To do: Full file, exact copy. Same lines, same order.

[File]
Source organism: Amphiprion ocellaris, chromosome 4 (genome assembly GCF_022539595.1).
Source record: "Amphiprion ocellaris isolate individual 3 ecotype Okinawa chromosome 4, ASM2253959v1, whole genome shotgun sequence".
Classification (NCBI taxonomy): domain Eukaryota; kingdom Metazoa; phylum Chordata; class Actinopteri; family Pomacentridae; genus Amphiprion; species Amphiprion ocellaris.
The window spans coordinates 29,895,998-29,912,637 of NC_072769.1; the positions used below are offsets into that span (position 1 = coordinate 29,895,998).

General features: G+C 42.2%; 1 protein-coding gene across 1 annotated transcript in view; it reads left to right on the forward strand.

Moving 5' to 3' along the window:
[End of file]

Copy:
Source organism: Amphiprion ocellaris, chromosome 4 (genome assembly GCF_022539595.1).
Source record: "Amphiprion ocellaris isolate individual 3 ecotype Okinawa chromosome 4, ASM2253959v1, whole genome shotgun sequence".
Classification (NCBI taxonomy): domain Eukaryota; kingdom Metazoa; phylum Chordata; class Actinopteri; family Pomacentridae; genus Amphiprion; species Amphiprion ocellaris.
The window spans coordinates 29,895,998-29,912,637 of NC_072769.1; the positions used below are offsets into that span (position 1 = coordinate 29,895,998).

General features: G+C 42.2%; 1 protein-coding gene across 1 annotated transcript in view; it reads left to right on the forward strand.

Moving 5' to 3' along the window: